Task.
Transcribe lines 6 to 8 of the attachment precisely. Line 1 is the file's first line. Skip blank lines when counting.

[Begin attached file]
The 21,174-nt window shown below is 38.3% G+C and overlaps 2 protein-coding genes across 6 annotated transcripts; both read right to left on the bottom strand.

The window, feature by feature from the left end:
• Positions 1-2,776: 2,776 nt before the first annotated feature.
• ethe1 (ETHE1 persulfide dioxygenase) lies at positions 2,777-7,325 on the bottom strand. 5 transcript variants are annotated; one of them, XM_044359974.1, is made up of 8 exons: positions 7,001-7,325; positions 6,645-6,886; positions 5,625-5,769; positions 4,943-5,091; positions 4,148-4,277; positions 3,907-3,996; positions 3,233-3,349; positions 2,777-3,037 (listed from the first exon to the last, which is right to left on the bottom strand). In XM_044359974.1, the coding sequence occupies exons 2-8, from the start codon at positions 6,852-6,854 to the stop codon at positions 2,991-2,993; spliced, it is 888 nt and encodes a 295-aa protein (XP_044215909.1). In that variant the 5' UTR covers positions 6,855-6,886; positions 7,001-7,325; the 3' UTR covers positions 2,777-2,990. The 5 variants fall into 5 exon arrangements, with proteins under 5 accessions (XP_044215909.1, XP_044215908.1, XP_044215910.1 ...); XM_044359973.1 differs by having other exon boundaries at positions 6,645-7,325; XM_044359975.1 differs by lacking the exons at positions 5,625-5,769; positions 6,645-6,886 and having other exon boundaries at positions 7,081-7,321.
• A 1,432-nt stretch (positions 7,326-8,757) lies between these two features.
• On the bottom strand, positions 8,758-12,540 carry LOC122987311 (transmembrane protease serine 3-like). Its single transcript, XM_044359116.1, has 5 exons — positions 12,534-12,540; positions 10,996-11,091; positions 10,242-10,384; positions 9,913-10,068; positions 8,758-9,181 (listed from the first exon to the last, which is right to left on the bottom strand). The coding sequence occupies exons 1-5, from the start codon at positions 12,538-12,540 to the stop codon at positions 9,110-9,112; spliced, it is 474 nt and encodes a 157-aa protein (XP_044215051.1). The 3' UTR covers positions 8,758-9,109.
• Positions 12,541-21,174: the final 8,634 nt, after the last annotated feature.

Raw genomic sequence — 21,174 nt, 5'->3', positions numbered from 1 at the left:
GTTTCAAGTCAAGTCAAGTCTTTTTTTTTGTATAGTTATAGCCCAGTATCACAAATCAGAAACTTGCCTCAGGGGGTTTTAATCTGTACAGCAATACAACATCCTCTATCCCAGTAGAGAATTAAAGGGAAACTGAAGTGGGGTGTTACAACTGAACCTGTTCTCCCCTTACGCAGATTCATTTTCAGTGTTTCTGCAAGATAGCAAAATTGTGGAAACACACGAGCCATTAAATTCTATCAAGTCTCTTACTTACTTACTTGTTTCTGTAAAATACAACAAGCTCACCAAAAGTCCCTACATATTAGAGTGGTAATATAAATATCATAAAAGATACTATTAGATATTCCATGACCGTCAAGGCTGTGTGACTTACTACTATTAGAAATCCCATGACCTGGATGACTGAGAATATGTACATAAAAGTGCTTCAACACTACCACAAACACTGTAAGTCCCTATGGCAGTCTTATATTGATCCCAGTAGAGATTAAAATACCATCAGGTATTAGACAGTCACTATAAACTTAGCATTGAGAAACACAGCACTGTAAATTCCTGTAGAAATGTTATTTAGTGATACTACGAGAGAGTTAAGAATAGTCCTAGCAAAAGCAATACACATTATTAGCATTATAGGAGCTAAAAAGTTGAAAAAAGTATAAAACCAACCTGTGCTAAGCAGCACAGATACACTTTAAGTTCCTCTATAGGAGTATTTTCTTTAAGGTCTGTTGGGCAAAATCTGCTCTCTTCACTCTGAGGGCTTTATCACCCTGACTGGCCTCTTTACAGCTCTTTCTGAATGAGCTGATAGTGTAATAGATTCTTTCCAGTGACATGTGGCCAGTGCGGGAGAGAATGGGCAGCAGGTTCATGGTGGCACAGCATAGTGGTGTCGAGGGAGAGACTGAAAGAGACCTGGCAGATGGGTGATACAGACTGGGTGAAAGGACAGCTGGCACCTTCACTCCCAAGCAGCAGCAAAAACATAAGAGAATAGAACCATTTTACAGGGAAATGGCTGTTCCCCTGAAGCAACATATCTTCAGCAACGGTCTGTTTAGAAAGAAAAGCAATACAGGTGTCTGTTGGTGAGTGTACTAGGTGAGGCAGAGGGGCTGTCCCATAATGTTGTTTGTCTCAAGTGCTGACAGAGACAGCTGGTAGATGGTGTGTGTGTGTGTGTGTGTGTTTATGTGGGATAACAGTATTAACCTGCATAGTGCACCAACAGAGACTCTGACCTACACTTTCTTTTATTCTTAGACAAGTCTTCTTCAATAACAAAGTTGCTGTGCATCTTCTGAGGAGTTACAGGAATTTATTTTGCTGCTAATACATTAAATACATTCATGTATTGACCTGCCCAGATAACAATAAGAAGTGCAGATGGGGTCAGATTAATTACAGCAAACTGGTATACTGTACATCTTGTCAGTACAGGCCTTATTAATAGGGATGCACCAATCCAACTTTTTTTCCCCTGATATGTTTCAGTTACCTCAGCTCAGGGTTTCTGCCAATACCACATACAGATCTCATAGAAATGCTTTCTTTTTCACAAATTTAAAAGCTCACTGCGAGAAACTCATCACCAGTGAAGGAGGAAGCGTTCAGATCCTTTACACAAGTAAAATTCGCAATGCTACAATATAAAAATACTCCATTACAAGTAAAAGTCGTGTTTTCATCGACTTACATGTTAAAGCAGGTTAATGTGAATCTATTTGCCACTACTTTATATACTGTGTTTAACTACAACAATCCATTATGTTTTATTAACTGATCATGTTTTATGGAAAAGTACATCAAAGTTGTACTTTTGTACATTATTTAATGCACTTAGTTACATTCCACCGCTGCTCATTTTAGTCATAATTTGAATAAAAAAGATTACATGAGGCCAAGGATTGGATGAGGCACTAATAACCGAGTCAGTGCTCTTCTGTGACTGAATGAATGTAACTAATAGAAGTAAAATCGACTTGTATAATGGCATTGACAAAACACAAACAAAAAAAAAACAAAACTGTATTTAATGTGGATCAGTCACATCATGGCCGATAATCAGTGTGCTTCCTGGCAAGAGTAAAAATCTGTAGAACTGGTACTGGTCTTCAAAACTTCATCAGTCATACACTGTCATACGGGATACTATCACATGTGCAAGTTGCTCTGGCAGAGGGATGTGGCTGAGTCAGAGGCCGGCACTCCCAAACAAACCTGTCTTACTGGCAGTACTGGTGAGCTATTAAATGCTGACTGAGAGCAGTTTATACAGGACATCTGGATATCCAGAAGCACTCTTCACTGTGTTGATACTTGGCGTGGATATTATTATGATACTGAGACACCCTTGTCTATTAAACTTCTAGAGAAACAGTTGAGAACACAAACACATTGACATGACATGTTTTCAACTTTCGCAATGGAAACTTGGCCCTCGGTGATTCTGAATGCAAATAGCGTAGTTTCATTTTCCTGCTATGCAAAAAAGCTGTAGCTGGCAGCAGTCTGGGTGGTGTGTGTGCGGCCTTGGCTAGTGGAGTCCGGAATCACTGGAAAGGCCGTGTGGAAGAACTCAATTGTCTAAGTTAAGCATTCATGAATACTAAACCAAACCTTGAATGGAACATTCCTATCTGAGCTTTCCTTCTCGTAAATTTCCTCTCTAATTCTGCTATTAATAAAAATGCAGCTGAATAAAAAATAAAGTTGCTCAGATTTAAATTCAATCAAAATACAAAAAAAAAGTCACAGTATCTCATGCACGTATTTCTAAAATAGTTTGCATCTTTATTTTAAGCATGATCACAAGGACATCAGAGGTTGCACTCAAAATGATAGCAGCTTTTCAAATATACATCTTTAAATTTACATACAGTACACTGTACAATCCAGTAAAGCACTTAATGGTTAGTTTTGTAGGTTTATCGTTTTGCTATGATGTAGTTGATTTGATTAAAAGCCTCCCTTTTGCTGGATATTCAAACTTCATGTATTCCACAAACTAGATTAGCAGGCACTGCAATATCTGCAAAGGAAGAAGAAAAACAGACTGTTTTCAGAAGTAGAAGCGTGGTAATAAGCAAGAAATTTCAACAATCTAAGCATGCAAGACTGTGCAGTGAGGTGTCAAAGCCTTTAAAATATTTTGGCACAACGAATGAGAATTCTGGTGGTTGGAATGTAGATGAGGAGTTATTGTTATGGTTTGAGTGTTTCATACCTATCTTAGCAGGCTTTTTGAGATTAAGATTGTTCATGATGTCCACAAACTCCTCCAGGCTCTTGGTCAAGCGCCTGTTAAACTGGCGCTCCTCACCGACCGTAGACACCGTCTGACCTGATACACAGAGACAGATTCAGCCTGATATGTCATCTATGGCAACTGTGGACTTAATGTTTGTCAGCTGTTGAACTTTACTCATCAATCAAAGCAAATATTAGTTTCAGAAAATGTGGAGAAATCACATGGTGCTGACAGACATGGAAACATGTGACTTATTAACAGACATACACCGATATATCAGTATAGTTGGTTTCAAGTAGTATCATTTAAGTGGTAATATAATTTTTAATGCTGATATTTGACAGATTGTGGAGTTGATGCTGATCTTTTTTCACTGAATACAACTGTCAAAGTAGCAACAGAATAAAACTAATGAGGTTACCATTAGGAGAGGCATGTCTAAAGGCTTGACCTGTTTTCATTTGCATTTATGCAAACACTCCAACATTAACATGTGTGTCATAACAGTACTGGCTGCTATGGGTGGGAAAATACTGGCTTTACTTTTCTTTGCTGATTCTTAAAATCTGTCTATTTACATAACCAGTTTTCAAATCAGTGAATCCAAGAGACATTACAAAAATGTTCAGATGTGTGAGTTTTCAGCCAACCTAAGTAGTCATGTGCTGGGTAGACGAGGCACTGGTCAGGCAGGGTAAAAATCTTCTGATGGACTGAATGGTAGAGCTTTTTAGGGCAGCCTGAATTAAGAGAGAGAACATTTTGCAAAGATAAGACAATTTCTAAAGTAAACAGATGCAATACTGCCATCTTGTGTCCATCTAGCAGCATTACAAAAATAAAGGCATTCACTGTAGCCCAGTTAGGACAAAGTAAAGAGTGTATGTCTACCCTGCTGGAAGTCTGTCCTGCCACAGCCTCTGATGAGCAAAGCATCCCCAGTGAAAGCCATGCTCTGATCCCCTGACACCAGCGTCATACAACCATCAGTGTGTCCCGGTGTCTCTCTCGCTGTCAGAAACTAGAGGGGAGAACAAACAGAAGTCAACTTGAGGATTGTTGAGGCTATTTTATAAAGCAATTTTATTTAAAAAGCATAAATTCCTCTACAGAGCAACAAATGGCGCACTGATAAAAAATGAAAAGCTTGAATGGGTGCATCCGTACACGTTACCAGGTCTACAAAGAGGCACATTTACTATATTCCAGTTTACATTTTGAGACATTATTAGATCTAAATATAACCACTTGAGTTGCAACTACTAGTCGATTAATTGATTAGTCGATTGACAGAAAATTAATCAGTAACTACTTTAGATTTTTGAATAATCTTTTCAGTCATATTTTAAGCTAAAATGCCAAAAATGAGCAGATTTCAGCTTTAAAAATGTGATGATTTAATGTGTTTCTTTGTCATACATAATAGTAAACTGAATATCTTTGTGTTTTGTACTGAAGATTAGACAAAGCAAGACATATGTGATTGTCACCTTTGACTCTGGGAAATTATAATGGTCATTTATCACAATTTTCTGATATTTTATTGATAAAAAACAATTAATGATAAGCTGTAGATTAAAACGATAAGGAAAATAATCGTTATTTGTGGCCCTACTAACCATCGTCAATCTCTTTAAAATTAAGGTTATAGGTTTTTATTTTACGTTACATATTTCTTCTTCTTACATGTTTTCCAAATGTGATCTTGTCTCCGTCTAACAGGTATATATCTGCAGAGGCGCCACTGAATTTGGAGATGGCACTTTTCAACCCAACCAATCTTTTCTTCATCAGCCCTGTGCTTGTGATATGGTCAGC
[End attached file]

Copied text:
• On the bottom strand, positions 8,758-12,540 carry LOC122987311 (transmembrane protease serine 3-like). Its single transcript, XM_044359116.1, has 5 exons — positions 12,534-12,540; positions 10,996-11,091; positions 10,242-10,384; positions 9,913-10,068; positions 8,758-9,181 (listed from the first exon to the last, which is right to left on the bottom strand). The coding sequence occupies exons 1-5, from the start codon at positions 12,538-12,540 to the stop codon at positions 9,110-9,112; spliced, it is 474 nt and encodes a 157-aa protein (XP_044215051.1). The 3' UTR covers positions 8,758-9,109.
• Positions 12,541-21,174: the final 8,634 nt, after the last annotated feature.

Raw genomic sequence — 21,174 nt, 5'->3', positions numbered from 1 at the left: